In his study of the firsthand accounts of Van Dyck's working methods in London, Horst Vey noted that although they slightly post-date those in Van Dyck's Antwerp period, the modus operandi were doubtless very similar. "Starting early to make full use of the daylight," Vey noted, "Van Dyck would give the client the precise hour of appointment. He would spend an hour or so sketching out the head on the canvas; then the next sitter arrived and a helper brought a freshly prepared palette. The sitters assumed the position that had been agreed on; most probably it had been determined beforehand by Van Dyck; a quick drawing either on paper or on the canvas fixed this position. Qualified painters in Van Dyck's employ would fill in the figure and garments. These had perhaps been sent by the client to serve as models; other details and background were added. When the helpers had built up the figures and surrounding as far as they could there would be another sitting during which Van Dyck finished the head and hands; then he would go over the entire surface of the portrait and impart to it the qualities that were his alone. There must have been a coming and going of clients and, in the workshop, an assembly of several portraits in various stages of finish at any one time. Also to be seen were probably the repetitions ordered by the client or made in the expectation that sooner or later there would be demand for them. . . .[This] permitted the best division of labour and an efficient rationing of Van Dyck's own time." (Horst Vey, "Van Dyck in Antwerp. The Second Antwerp Period" in Susan J. Barnes et al, Van Dyck: A Complete Catalogue of the Paintings, New Haven and London, 2004, p. 242).
The present portrait of Anna Maria de Camudio is not a nineteenth-century copy, nor is it a copy by another seventeenth-century hand after the slightly larger, so-called lost Van Dyckian original known only through reproduction (Barnes et al, 2004, cat. no. III.75, ill.). Rather, it is a work by the master, working as he always worked as a mature painter, with his assistants contributing underpainting and the minor passages. The quality of the face and neck of the sitter, in particular, with its slight puffiness and fully realized structure, matches the work of Van Dyck himself, particularly in its distinctive chromatic choices. The green applied just under the thickest part of the brow, the ruddy color of the crease in the eyelid that also defines the corners of the eyes and models the profile of the far cheek as it rounds into the background are classic Van Dyck devices. Additionally, the face has a comparatively denser and more opaque surface than in the surrounding garments, a quality characteristic of Van Dyck's portraits in the years immediately following his return from Italy (see his Portrait of Maria de Tassis in the collections of the Prince of Liechtenstein illustrated in Barnes et al, cat. no. III.136 and also his Portrait of Marie de Medici of 1631).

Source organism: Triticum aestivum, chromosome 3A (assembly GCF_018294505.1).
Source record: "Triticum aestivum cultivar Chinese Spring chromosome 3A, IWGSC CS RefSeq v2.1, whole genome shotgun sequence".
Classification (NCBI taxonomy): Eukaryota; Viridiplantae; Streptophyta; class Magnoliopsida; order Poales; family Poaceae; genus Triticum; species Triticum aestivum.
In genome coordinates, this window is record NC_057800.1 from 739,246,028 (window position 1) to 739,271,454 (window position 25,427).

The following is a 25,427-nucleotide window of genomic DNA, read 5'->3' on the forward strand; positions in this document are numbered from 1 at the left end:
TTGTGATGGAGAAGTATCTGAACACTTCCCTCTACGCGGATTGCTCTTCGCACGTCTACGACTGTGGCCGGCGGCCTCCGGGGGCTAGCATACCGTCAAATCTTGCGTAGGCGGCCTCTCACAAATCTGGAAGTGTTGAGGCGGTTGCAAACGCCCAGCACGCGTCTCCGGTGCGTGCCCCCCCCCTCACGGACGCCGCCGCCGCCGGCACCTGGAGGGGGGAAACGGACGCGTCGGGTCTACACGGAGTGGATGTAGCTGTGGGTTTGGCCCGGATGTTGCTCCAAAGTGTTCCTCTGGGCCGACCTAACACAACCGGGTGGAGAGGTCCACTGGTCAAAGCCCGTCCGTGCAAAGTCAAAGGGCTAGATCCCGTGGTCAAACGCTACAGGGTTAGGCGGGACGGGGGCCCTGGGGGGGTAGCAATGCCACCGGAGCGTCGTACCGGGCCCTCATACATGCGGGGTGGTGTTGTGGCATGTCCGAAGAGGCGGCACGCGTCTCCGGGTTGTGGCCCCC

At the end of a sitting, Van Dyck would lightly go over the surface of the picture, paying especial attention to the dress and its accessories, enriching and enlivening it with fluently applied lights and strong shadows, the maniera finite as he himself described it. This quality is present in multiple passages of this commanding portrait. On the far left, with just a few marks of parallel hatching in golden impasto, Van Dyck brilliantly defined the curve in the fold of a rich brocade. A nearly identical passage appears in Van Dyck's well-known portrait of Isabella Clara Eugenia, Infanta of Spain, Galleria Sabauda, Turin (Barnes et al, cat. no. III.90).
The forcefulness of the personality in this portrait, with its superbly painted face, points to Van Dyck's authorship. To demote this painting as a copy because it does not match the dimensions of a purported lost original is to ignore its masterful qualities, which made Anthony Van Dyck the most sought-after (and the busiest) portraitist of his age.
Estimate: $300,000 - $400,000.
Condition report available upon request.